[Date Prev][Date Next][Thread Prev][Thread Next] - [Date Index][Thread Index][Author Index]

Re: Coax Selection



David,

I did this with my satellite coax runs.  I had two 1/2 inch hardline runs
along with my rotator cables.  I used a regular power weather head which
has a removable top for access along with a plastic portal with knockouts
for the coax to pass through.  It is easily caulked around the openings to
keep varmits out.  I ran the coax through the attic and down to the
basement via a return air duct between the studs in the wall.  I used this
route because it contained no fire break halfway down the wall.  I exited
in the basement and turned back up again into the wall behind my radio
desk.  The half inch coax was entirely inside with short flexible runs
beginning just inside the weather head for a fifteen foot run to the
antennas and again in the basement for the short runs to the rigs.  This
worked beautifully for many years and the 1/2" coax is as good as new.

However I was concerned about two things.  I suspected that if I ever took
a direct lightning stroke on the antennas, the stuff was going to follow
that solid aluminum jacket into the attic, etc. where it could easily start
multiple fires.  In addition, since I am getting a bit older now and can't
climb around in the attic as I used to be able to do, I thought it might be
a good time to get the coax run outside again.  This was influenced by the
eventual roofing job I will need when I can also replace the plywood
section where the hole is.  So I bought a couple of runs of Times LMR-600
coax and added a few feet by running it on top of the roof to the edge and
down the side of the chimney through metal brackets fastened into the brick
mortar.  I entered the basement wall through a 3 inch pipe with a 45 degree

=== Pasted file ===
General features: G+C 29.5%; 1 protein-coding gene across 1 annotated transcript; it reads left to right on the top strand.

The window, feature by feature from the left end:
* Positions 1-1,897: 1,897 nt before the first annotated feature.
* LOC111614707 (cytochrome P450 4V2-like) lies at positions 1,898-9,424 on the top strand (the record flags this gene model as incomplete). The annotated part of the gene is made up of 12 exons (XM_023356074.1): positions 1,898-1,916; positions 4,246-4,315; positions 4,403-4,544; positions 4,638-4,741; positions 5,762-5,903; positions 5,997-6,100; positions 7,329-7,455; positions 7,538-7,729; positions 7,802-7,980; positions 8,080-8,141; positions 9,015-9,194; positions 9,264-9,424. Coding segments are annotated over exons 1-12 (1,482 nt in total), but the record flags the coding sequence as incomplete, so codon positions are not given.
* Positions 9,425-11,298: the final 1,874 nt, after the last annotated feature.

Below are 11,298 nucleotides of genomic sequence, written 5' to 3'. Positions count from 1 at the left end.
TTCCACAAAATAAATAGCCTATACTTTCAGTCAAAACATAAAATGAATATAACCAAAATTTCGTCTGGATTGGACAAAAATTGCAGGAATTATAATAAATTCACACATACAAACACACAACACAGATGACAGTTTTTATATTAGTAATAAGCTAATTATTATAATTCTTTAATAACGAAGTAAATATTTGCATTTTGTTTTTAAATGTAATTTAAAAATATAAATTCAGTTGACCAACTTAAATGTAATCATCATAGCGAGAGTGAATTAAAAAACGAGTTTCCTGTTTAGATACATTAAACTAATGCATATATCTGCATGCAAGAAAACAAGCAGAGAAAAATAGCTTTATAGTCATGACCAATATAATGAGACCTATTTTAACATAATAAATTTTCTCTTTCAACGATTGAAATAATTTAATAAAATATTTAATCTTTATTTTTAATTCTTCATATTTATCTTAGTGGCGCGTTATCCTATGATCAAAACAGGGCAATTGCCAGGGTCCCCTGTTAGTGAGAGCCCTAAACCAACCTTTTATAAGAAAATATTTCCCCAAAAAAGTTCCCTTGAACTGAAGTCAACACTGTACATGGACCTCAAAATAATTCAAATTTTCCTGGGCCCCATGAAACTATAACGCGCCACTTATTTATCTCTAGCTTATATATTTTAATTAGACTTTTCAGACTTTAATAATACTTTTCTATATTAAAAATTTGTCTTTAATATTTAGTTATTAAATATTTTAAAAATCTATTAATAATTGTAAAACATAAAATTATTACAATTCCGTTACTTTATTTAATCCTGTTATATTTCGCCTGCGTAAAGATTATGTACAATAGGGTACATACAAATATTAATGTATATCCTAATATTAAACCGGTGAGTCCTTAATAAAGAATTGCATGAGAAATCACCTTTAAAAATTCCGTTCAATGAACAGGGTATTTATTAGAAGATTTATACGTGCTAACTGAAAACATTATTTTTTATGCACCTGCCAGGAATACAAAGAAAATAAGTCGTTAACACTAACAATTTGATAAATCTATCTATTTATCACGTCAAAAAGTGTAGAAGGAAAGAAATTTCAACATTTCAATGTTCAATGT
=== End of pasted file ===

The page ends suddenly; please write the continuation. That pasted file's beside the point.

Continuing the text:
downturn on the outside and turned up to the shack through the same holes
as before.  The run is 70 feet.  The total loss at 435 is 1.2db.  I did
move the preamp from the shack end to the antenna end of the coax and the
signal was improved over the old setup.  The antenna grounding lead is a
stranded piece of #4 cable running in parallel with the coax and rotator
cables to a ground rod just beneath the cable entrance through the basement
wall.  The 3 " entrance pipe was stuffed full of fiber glass insulation and
the outside end filled with silicone caulk.

Your run sounds like it is so short that I doubt you will see any
difference regardless of the path you choose.  I'd take the easiest one to
maintain, especially at my age :-)

"David M. Tipton, Ph.D." wrote:
> 
> I am going to go pick up some coax this weekend (Or maybe even tomorrow at
> lunch) for my sattelite antennas.  The plan is to cut a whole in the roof,
> mount a "Vent Pipe" with an angled end (Looks like an upside down J) and run
> the coax through this, and run the coax the 5 feet across my attic and down
> through the wall into the shack.  (I have a 1 story home.)  The total
> distance from the antenna mount to my rig, is about 30 feet.  I figure on
> adding an additional 20 feet to compensate for errors in calculations and
> for rotation.
> 
> This means that my total run will be around 50 feet.
> 
> I want to know, on a run this short, what are my best cost/performance
> options?  Will 9913 work well?  Or Just Well Enough?  Would I be wasting my
> money going to something like LMR400?  Would I gain anything worth noting by
> going to LMR 600?
> 
> Am I overlooking any other obvious choices?
> 
> These coax runs are to feed the UHF and VHF Sattelite antennas btw.
> 
> Dave
> 
> ----
> Via the amsat-bb mailing list at AMSAT.ORG courtesy of AMSAT-NA.
> To unsubscribe, send "unsubscribe amsat-bb" to Majordomo@amsat.org

-- 
73, Roy

Internet: w0sl@amsat.org
Home Page: http://home.swbell.net/rdwelch
----
Via the amsat-bb mailing list at AMSAT.ORG courtesy of AMSAT-NA.
To unsubscribe, send "unsubscribe amsat-bb" to Majordomo@amsat.org



AMSAT Top AMSAT Home